Weight: 180 lbs
Drafted: 8th Round in 2005 out of High School (800,000 $ bonus)
Tools: According to Travis at Pending Pinstripes, the Yankees started scouting Jackson when he was 12. They clearly had interest in his athletic talent, and it showed. Jackson is an excellent athlete, but that is only hlaf the story. His speed is 60 on a 20-80 scale, or about equal to a Bobby Abreu. He is still learning how to steal bases but has already shown 40-50 base ability. The speed translate well to centerfield, where is one among many excellent Yankee defenders. He has the arm of an average left fielder. Jackson has a Derek Jeter-like swing to right field, producing surprising gap power. Austin is extremely patient at the plate for a 19 year old, although he struck out a ton in 2006.
Performance: At first glance, Jackson did not follow up his strong performance in 2005 when sent to Charleston in 2006. He hit to a .260/.340/.346 line with 151 strikeouts, 61 walks, 37 Sbs and 12 CS. The strikeouts were not the result of a long or loopy swing but rather Jackson taking too many pitches for strike 3. That said, he came in to the season as a 19 year old pure-athlete. It is very rare that an athlete of his caliber does not swing at everything - so the pitch-taking is encouraging. He will learn as he ages to get ahead in the count and drive hitter's pitches. Jackson certainly looks to have 80-walk potential written on him. In addition, he showed excellent raw power in Charleston, hitting 33 extra base hits. With his inside-out swing he probably won't hit a lot of home runs, but he will get his share of doubles and triples (especially with his speed).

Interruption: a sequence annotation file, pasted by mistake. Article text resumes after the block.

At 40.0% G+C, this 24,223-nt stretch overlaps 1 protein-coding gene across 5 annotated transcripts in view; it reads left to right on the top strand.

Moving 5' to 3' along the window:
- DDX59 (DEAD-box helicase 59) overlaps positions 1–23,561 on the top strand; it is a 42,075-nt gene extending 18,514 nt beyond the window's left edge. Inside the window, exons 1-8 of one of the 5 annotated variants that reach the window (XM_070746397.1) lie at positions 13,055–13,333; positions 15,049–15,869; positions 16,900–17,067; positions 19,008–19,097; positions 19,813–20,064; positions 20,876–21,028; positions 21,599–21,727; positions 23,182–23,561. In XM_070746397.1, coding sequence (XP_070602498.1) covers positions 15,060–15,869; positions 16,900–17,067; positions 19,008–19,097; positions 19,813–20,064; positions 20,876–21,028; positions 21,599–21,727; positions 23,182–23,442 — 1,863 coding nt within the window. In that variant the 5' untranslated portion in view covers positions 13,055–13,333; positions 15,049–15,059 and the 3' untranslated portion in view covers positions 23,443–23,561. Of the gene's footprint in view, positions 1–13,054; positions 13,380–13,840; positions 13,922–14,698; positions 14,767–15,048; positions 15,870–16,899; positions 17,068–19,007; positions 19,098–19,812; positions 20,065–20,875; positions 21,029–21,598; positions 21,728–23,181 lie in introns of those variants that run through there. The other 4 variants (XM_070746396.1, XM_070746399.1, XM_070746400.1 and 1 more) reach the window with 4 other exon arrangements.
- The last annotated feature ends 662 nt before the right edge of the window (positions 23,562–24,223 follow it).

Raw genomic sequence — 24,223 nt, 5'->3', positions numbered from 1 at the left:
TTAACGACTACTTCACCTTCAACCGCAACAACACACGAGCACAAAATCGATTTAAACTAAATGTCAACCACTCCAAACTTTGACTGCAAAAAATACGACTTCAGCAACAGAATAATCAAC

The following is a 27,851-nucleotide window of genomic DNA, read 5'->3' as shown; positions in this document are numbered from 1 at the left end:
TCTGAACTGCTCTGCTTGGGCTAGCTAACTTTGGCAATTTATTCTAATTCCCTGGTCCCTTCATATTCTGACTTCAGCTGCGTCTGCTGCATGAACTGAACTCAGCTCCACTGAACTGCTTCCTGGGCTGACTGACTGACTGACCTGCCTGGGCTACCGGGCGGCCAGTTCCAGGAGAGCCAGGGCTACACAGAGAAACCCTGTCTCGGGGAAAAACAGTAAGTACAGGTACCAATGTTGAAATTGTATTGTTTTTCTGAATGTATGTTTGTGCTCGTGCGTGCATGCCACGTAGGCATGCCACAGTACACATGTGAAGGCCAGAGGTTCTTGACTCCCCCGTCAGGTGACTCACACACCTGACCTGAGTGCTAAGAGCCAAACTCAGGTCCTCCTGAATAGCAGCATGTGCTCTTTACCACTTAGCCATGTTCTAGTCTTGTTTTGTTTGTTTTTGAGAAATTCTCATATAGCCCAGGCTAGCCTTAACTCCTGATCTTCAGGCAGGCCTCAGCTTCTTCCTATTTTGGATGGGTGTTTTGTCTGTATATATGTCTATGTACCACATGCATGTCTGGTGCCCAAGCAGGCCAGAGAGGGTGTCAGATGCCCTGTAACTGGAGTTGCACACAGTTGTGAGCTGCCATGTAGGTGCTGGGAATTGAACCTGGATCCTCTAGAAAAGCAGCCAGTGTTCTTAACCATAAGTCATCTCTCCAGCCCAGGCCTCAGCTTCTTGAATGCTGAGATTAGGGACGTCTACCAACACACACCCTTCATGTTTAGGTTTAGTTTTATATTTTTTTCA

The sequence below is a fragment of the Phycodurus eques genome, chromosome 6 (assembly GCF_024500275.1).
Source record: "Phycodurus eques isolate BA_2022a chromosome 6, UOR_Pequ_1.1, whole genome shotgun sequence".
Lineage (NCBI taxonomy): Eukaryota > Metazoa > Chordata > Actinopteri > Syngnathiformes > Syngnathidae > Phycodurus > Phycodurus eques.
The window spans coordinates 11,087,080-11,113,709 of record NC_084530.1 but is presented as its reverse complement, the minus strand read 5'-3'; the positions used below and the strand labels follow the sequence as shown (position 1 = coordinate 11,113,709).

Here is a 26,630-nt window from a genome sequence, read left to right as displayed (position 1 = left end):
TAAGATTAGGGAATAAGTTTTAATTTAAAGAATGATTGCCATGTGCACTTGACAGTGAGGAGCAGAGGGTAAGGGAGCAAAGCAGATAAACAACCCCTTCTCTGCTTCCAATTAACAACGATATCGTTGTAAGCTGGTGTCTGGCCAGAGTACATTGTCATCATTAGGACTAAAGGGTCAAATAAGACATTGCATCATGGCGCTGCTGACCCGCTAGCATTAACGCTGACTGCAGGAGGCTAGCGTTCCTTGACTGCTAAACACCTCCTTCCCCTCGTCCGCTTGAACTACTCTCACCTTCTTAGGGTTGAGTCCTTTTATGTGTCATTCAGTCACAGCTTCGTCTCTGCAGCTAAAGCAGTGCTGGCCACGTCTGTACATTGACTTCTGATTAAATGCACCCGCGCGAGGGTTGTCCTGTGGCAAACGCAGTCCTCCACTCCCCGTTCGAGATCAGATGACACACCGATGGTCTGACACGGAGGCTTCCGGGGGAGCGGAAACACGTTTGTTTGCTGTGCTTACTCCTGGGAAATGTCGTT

Outlook: Jackson is my pick for a breakout prospect in 2007. Except for the strikeouts, he has done everything right. If he could cut those strikeouts down considerably he looks to be a .290/.380/.450 player who can steal you 40-50 bases every year. He is still a long way off, but the Yankees may push him to Tampa next year. He will join teammates Battle, Corona, Vechionacci, and others there. He is at a stage where the average high school prospect would still be trying to figure out how to tie his shoes in professional ball, so it is easy to underrate his performance so far. He is ahead of where Bernie Williams and Derek Jeter, similar in terms of talent, were at this age.
Grades: Ceiling A-, Health B, Comparison: Kenny Lofton
Friday, December 29, 2006